The two faces of consensus

facesofconsensus

When searching for information to be used in previous post I found an article in randi.com about risk, emotion and global warming. Reading it, I was catapulted back to my alarmist years. It gave an accurate insight in how I was thinking only five years or so ago. It started like this:

I am not going to lie to you; I am freaked out about climate change. At least politicians today can say something to the effect of “it’s something that the next generation must face down,” seemingly abdicating their own responsibility. But I am a part of that next generation. Climate change is something that I am going to have to deal with, and I’m not sure if my generation and I can.

[…]

Moving forward I am going to assume two things. First, that global warming is happening and is human caused (as per the scientific consensus), and second, that most projections about the effects of climate change are grim. That is to say, whatever comes of climate change, it won’t be good. […]

I don’t want to throw stones at anyone. I realized that just about five years ago I was thinking exactly the same things. I can clearly feel his pain. Maybe freaking out would be a rather strong term, but at that time I found the changing climate (then mostly called “global warming”) worrying.

I also assumed that climate change was happening and that our future looked grim if nothing was done quick. This was rooted in my, at that time, unshakable belief in the scientists and the models they used. I also thought they exaggerated their findings, but that they were nevertheless correct.

At the base of it all was “the consensus”. I had other priorities and believing in a broad agreement between scientist was really reassuring. I didn’t had to check anything, didn’t need to think for myself. Just believe what was being told.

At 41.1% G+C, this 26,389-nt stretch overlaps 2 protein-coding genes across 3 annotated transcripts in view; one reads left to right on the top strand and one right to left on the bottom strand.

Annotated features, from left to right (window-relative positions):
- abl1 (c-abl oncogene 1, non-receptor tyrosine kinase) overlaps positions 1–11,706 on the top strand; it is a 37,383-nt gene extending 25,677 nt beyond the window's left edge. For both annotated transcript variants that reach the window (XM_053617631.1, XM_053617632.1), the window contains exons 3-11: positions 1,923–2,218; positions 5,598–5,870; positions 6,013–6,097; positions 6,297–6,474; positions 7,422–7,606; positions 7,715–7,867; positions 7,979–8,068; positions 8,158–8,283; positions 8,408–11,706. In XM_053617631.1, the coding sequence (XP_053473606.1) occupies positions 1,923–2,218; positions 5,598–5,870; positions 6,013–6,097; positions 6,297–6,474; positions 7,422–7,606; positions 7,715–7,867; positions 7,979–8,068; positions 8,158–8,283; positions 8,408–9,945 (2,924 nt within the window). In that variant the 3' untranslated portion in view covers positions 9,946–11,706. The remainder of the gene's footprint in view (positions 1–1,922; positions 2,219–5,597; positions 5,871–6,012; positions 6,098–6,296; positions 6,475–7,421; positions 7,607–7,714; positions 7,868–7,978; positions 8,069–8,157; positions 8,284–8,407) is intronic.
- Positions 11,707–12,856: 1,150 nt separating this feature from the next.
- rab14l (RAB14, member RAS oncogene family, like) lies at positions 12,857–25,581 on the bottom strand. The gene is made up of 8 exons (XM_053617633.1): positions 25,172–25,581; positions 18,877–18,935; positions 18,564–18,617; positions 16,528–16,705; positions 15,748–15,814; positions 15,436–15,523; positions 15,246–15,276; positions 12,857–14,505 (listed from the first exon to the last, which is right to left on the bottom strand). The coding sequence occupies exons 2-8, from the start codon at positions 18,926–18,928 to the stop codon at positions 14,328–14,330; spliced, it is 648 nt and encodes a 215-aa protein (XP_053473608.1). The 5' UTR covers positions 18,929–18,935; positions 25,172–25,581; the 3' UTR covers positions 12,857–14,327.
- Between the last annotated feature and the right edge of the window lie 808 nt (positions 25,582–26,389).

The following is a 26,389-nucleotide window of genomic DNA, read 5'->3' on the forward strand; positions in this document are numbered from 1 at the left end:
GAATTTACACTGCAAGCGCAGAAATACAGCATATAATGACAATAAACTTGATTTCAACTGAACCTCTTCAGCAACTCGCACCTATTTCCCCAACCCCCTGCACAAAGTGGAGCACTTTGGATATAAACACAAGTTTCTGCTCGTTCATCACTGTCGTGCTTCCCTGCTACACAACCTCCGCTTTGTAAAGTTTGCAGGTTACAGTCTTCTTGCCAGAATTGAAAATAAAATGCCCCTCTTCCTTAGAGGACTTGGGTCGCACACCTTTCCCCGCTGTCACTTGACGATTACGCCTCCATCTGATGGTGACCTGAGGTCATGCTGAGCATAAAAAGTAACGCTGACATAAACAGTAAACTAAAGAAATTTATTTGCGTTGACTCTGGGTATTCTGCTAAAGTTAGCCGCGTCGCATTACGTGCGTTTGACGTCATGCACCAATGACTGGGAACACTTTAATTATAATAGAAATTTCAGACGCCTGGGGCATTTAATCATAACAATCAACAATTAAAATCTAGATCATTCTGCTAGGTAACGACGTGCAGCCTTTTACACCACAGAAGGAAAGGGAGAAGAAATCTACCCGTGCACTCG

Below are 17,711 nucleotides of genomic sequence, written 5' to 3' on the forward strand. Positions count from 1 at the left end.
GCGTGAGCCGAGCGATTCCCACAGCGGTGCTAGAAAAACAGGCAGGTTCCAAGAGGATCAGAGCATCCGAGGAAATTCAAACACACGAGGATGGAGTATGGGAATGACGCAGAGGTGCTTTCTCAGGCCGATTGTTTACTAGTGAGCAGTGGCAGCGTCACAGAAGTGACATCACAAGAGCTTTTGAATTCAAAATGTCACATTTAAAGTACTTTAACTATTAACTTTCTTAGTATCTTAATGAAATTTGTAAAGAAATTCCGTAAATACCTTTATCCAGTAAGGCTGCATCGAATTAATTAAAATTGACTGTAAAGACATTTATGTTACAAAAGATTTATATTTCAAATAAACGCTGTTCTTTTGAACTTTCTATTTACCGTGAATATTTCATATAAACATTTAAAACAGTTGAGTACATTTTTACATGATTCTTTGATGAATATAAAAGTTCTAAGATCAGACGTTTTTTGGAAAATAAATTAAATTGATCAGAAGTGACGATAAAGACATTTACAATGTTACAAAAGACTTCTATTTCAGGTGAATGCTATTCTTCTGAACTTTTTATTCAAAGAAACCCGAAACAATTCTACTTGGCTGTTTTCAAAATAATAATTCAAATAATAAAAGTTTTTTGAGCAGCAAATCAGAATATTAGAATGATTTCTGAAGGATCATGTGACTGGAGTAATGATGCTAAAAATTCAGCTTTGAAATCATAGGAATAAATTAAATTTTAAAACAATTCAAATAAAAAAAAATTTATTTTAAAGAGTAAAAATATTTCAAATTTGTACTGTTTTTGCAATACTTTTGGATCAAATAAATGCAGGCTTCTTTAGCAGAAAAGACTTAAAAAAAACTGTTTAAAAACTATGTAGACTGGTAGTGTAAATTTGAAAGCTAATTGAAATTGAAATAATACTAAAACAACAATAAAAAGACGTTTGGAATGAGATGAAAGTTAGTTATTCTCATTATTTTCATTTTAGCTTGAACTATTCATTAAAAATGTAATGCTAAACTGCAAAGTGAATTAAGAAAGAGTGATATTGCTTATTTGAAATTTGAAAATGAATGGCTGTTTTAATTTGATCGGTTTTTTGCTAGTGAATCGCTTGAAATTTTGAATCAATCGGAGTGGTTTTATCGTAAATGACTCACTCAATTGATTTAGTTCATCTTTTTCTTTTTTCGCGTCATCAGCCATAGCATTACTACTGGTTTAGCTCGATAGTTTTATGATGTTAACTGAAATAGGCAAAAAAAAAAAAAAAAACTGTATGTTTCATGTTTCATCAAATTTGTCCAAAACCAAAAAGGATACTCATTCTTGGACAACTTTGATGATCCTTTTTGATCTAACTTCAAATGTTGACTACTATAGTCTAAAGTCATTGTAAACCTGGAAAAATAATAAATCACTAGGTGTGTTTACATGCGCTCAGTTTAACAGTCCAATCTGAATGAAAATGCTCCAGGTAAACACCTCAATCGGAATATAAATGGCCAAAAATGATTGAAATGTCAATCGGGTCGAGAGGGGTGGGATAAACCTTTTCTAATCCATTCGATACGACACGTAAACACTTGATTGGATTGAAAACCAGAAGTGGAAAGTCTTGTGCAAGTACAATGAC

To be honest, I have no real problem with the consensus as a concept. It is an agreement of a group of scientists and therefor I can agree that in a field that was studied extensively such an agreement could exist. But I know that there is not something as a “scientific consensus”. As Einstein once said: “There only have to be one to prove me wrong”. The consensus is not part of the scientific method, nor does the consensus prove anything. To believe that the consensus is right, it is necessary to also believe that there is conclusive evidence. It is just a logical fallacy to claim that there is conclusive evidence because there is a consensus between “experts”. There is not much value in arguing about whether there is a consensus or that the consensus proves something.

I do have a problem with a consensus specific in climate science. This for several reasons.

Climate science is a rather young science and only since the last three decades detailed information was gathered. Climate is weather over a longer timespan. 30 years is only about half of a cycle. Before that there was only sparse data, not intended to use as a tool for measuring global temperatures and therefor the data is prone to interpretation. Just look at the ever changing Giss dataset.

More, how in the world can there exist a consensus in a science consisting of multidisciplinary fields studying a complex, chaotic system and sparse historical data available? The uncertainty should be high. Increasing uncertainty (for example about the role of CO2) is more likely to decrease agreement.

There is also another dimension: consensus can be used to stifle debate, close out opponents with another vision or with challenging viewpoints. It is an often heard message: “the debate is over”. If the consensus is about avoiding talking about the evidence it is also just a logical fallacy.

Last, but not least, what is the value of a consensus in a group of scientists that was selected by politicians with a special goal?

Apparently my view on the issue changed quite a lot during the last years and I found myself on the other side of the debate. That doesn’t put me in the most comfortable position, but I think this was the right way to do. Just taking things for granted undoubtedly did put me in a comfortable position, but this can’t compare with the insights gained when looking at both sides of the issue.

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